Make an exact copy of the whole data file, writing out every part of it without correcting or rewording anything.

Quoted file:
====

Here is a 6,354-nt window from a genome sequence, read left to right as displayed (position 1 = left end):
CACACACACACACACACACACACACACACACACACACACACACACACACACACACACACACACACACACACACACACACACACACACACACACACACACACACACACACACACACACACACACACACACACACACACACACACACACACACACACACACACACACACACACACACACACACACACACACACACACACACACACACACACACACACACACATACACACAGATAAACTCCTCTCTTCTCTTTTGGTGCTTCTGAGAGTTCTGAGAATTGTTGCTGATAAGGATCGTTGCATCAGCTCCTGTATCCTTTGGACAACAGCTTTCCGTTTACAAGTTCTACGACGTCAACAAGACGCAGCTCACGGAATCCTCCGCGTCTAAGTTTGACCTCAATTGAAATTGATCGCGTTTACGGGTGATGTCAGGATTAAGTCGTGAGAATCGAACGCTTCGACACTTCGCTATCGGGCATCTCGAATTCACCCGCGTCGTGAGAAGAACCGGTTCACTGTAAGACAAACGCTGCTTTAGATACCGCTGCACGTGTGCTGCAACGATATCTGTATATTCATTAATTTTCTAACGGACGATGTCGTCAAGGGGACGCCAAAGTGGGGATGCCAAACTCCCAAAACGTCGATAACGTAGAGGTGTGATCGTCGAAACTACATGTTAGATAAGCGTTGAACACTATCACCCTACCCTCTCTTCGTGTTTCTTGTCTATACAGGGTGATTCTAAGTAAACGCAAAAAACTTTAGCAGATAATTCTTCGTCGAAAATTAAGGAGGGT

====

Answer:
Here is a 6,354-nt window from a genome sequence, read left to right as displayed (position 1 = left end):
CACACACACACACACACACACACACACACACACACACACACACACACACACACACACACACACACACACACACACACACACACACACACACACACACACACACACACACACACACACACACACACACACACACACACACACACACACACACACACACACACACACACACACACACACACACACACACACACACACACACACACACACACACACACACACATACACACAGATAAACTCCTCTCTTCTCTTTTGGTGCTTCTGAGAGTTCTGAGAATTGTTGCTGATAAGGATCGTTGCATCAGCTCCTGTATCCTTTGGACAACAGCTTTCCGTTTACAAGTTCTACGACGTCAACAAGACGCAGCTCACGGAATCCTCCGCGTCTAAGTTTGACCTCAATTGAAATTGATCGCGTTTACGGGTGATGTCAGGATTAAGTCGTGAGAATCGAACGCTTCGACACTTCGCTATCGGGCATCTCGAATTCACCCGCGTCGTGAGAAGAACCGGTTCACTGTAAGACAAACGCTGCTTTAGATACCGCTGCACGTGTGCTGCAACGATATCTGTATATTCATTAATTTTCTAACGGACGATGTCGTCAAGGGGACGCCAAAGTGGGGATGCCAAACTCCCAAAACGTCGATAACGTAGAGGTGTGATCGTCGAAACTACATGTTAGATAAGCGTTGAACACTATCACCCTACCCTCTCTTCGTGTTTCTTGTCTATACAGGGTGATTCTAAGTAAACGCAAAAAACTTTAGCAGATAATTCTTCGTCGAAAATTAAGGAGGGT